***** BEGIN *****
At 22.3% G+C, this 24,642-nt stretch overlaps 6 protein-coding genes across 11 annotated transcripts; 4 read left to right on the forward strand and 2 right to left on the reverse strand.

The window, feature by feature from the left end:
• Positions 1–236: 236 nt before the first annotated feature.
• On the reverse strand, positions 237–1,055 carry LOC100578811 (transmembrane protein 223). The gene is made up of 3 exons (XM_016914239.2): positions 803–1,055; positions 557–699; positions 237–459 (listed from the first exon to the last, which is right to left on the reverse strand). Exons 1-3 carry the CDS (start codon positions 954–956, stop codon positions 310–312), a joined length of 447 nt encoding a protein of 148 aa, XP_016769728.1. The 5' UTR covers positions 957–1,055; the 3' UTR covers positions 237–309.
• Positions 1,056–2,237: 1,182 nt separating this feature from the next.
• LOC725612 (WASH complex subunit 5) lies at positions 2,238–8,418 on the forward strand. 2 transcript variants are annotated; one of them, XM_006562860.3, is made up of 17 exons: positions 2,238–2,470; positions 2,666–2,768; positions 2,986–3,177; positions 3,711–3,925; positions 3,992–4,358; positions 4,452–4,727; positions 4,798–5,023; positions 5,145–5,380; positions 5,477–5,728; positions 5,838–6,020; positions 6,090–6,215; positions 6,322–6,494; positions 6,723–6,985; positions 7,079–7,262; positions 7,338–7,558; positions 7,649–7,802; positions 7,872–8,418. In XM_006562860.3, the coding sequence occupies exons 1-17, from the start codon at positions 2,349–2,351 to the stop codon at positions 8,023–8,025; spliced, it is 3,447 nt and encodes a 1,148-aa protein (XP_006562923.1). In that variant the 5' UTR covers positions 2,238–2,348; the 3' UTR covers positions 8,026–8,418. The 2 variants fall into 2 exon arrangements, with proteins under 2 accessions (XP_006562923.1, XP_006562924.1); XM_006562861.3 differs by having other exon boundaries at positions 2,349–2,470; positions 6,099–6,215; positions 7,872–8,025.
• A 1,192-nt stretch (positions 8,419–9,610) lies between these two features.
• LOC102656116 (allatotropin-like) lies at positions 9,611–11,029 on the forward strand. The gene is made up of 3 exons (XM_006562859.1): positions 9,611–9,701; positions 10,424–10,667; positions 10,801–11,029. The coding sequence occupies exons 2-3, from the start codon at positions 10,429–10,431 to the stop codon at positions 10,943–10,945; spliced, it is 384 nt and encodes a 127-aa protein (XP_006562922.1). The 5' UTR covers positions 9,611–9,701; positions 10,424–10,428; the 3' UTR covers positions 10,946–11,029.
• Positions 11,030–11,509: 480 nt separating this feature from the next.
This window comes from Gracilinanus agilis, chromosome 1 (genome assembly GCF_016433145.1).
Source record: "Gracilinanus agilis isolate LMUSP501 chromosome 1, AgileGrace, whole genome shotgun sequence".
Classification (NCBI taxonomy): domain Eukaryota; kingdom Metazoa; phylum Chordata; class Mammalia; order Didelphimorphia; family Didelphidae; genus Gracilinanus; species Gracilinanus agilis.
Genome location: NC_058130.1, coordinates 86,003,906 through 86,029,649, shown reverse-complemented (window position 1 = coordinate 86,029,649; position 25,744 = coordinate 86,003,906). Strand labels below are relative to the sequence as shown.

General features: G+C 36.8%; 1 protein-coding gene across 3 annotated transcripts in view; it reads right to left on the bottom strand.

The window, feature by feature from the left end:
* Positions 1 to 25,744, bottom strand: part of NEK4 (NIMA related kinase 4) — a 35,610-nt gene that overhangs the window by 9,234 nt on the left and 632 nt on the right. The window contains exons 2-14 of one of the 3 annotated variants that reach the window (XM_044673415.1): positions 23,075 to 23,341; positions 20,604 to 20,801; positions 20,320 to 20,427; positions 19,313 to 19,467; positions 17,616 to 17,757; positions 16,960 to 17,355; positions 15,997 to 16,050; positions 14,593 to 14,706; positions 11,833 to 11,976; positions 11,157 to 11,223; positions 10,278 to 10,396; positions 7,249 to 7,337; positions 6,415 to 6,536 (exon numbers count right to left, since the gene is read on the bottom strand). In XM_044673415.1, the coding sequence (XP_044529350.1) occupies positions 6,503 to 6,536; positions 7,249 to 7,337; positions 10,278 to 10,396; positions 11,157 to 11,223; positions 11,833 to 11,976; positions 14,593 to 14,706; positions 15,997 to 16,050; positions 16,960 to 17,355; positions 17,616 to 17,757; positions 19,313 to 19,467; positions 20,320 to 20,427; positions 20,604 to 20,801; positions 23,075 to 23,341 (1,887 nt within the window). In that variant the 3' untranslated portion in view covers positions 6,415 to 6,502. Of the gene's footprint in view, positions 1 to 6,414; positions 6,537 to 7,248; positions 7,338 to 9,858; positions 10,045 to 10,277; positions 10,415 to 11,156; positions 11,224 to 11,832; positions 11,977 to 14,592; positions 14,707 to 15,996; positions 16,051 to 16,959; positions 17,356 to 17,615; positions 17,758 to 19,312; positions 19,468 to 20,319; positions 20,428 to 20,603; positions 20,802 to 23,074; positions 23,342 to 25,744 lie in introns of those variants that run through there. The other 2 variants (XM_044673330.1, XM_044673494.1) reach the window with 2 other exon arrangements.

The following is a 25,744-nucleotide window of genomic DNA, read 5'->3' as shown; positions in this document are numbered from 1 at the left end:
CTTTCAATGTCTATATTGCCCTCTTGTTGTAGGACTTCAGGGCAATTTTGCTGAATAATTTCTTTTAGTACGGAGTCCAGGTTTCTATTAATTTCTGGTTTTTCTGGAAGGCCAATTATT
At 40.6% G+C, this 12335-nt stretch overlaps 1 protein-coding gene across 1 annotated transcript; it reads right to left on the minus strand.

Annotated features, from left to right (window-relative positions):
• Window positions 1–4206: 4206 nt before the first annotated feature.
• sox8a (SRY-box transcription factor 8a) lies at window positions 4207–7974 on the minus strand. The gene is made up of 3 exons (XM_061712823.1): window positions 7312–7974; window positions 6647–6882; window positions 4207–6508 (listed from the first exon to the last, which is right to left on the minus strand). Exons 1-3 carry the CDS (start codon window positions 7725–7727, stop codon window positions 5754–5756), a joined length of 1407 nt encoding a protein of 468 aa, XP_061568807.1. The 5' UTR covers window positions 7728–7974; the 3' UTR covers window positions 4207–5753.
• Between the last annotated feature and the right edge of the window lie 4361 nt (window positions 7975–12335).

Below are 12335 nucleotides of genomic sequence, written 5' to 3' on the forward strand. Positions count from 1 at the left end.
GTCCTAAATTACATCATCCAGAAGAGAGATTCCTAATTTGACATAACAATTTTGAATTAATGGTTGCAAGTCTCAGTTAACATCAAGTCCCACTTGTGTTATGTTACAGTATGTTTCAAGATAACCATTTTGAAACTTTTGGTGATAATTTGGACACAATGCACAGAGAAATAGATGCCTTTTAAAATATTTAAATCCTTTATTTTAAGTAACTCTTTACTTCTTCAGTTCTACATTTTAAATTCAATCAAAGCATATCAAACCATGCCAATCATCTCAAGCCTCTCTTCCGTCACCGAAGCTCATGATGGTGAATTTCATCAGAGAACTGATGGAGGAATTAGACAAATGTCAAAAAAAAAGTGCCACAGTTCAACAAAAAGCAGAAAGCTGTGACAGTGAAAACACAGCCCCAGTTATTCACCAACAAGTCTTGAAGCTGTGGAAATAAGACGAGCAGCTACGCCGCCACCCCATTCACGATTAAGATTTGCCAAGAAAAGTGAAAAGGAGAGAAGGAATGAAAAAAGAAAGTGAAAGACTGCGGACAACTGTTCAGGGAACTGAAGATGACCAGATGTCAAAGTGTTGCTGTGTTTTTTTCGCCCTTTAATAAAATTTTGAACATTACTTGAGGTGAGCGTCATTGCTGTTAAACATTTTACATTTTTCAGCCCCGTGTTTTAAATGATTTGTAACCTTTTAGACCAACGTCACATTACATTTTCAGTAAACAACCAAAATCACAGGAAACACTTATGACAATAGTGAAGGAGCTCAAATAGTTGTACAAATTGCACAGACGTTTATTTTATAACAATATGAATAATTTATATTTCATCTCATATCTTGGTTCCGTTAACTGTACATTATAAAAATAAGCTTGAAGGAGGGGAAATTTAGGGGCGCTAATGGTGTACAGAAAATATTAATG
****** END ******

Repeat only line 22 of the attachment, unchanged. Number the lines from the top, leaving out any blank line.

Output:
• sox8a (SRY-box transcription factor 8a) lies at window positions 4207–7974 on the minus strand. The gene is made up of 3 exons (XM_061712823.1): window positions 7312–7974; window positions 6647–6882; window positions 4207–6508 (listed from the first exon to the last, which is right to left on the minus strand). Exons 1-3 carry the CDS (start codon window positions 7725–7727, stop codon window positions 5754–5756), a joined length of 1407 nt encoding a protein of 468 aa, XP_061568807.1. The 5' UTR covers window positions 7728–7974; the 3' UTR covers window positions 4207–5753.